It was late before we got back to the Seths' house.

Our hosts had in the meanwhile been busy arranging for our comfort. We found a large room prepared and a table ready spread for our breakfast. They had procured table cloths, china, knives and forks, from some shop in the city. The drive had made us hungry; we enjoyed the breakfast our servants had prepared. We had fish and rice and eggs; there was no bread, but thin cakes of unleaven flour were no bad substitute.

When the table was cleared I sat down to write; my companions, having nothing to do, disposed themselves for a siesta. Our room was long and narrow, the windows on one side opened on to a terrace overhanging the river, those on the other side looked into a courtyard. I was absorbed in my writing, the others had fallen asleep, when I was aroused by the sound of a great commotion; men were hurrying to and fro, there were shouts and cries, and from over the river came the report of matchlocks. I started up, my companions awoke; we seized our guns and ran out on the terrace.

The terrace was already filled with the Seths' servants, the flat roofs of the neighbouring houses were also crowded with men. They were all looking towards the river. On the further side were several villagers, shouting and throwing their arms aloft as if imploring assistance. As soon as I could procure silence, we made out that they lived in a village behind a grove of trees near the bank, and that it was being attacked by the inhabitants of a larger village a little further off. They were begging me for aid to repel the attack; I had none to give. I could merely promise that when order was restored their assailants should be punished. The promise did not seem to give them much satisfaction. They remained for some time on the bank, continuing their cries for assistance. As night came on a pyramid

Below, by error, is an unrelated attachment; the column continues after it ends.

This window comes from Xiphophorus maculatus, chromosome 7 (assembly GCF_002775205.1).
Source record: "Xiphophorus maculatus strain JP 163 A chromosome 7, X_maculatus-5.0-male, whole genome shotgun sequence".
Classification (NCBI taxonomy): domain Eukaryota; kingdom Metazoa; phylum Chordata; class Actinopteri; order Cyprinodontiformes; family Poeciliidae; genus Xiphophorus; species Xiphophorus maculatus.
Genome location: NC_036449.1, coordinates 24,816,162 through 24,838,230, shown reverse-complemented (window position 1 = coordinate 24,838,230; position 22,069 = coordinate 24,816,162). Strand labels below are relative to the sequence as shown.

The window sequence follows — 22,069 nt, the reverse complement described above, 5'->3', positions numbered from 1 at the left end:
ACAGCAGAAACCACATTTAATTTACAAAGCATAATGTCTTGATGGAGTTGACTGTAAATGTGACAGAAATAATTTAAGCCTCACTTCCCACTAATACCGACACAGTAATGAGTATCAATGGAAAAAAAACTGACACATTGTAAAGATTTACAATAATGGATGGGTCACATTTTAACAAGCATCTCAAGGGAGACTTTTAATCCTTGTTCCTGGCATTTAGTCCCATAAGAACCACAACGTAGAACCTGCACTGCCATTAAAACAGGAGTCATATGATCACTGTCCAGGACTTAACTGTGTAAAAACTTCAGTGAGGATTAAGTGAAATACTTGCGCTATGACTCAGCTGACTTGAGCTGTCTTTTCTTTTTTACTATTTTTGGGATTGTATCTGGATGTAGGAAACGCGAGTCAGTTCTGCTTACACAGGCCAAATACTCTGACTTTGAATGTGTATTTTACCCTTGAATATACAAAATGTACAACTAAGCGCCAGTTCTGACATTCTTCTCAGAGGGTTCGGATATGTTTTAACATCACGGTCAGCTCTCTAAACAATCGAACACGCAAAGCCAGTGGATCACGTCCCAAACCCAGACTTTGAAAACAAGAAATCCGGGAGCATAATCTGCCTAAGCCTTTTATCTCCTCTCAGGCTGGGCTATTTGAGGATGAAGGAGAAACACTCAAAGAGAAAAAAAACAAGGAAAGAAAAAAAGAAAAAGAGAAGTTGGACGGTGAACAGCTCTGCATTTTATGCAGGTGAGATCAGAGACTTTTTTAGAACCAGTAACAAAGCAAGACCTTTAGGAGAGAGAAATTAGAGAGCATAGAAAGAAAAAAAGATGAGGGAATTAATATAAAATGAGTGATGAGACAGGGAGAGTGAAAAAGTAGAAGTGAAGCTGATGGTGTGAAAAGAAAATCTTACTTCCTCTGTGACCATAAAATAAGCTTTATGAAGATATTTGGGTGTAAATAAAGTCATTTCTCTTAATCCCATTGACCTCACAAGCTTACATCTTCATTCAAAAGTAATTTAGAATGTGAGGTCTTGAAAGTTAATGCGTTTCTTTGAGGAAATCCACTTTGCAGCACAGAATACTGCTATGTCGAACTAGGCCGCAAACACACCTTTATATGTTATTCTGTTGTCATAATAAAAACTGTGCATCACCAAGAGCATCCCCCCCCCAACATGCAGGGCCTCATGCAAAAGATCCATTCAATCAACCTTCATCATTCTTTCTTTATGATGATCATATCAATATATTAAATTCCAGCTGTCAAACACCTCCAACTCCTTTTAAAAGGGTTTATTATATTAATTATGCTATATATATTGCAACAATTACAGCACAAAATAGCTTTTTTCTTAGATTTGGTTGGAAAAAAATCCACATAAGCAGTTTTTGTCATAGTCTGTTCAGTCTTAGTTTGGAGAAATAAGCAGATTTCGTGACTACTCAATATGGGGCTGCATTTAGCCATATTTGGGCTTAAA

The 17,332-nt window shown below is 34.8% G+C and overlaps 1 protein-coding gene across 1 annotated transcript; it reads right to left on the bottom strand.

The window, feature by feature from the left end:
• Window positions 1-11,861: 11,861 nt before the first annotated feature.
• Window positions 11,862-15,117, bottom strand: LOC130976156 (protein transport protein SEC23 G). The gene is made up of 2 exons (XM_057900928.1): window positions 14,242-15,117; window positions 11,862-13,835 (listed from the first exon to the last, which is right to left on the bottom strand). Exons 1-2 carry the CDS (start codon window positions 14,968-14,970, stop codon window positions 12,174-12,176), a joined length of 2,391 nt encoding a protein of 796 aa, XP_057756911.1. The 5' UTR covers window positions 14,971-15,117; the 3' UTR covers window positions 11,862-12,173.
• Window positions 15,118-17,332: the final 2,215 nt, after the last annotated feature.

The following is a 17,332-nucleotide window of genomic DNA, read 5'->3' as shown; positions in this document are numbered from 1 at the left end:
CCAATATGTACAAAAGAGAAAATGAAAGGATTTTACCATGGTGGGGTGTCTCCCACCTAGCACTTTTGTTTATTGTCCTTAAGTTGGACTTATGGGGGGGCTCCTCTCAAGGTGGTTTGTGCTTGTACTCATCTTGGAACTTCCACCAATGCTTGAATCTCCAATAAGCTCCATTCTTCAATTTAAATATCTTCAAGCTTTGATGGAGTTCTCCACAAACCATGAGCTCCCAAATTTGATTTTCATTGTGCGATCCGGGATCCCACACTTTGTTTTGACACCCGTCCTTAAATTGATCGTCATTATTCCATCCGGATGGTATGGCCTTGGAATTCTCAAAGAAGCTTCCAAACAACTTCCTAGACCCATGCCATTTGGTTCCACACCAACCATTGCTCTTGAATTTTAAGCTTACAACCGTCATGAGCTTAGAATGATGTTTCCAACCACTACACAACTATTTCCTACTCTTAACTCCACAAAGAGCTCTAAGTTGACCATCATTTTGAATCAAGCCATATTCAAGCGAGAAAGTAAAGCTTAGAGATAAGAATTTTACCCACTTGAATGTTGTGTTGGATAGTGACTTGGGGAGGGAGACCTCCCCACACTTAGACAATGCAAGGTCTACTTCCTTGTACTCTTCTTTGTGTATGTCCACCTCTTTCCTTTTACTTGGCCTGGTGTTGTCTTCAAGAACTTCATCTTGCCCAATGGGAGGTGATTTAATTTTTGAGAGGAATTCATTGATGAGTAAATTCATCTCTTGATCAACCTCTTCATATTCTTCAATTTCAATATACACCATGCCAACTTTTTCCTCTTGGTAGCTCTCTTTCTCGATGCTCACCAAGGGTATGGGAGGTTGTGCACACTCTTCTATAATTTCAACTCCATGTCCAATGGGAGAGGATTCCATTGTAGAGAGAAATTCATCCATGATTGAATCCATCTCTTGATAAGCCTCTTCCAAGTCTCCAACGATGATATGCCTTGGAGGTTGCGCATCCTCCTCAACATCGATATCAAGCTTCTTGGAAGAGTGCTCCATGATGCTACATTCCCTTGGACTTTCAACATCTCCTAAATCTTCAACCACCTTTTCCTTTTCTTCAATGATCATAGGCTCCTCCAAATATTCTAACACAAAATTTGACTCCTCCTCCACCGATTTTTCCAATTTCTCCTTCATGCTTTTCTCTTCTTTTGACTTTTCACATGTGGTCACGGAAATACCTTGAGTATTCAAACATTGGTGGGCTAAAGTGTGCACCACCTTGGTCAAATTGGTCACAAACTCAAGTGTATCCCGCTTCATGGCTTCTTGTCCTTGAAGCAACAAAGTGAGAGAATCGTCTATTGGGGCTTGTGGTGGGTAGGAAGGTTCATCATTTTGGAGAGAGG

of flame shot up from beyond the river; the attacking party having plundered the village had now set it on fire.

This incident made me aware, and not very agreeably so, of my position. Outside the city I had no authority, and I soon also learnt that I had not very much within it.

In the course of the next day the Seths came to see me; their visit was partly complimentary, partly to dissuade me from leaving the house, at all events for the present. They feared that if I appeared in the streets I should very likely be murdered. Other visitors called to give me the same advice, which I had already received from my own people. I resolved not to attend to it. If we stayed in now we should have to stay in for good, and it was better to meet the danger than to live in constant apprehension of it. So at sunset we drove out as usual, we kept our guns in our hands and at full cock, and the carriage was well surrounded by our guards and horsemen. The streets were densely crowded, and the crowds were very disrespectful. They were nearly all armed, and I noticed, with some uneasiness, that many carried matchlocks. No attempt, however, was made to attack us.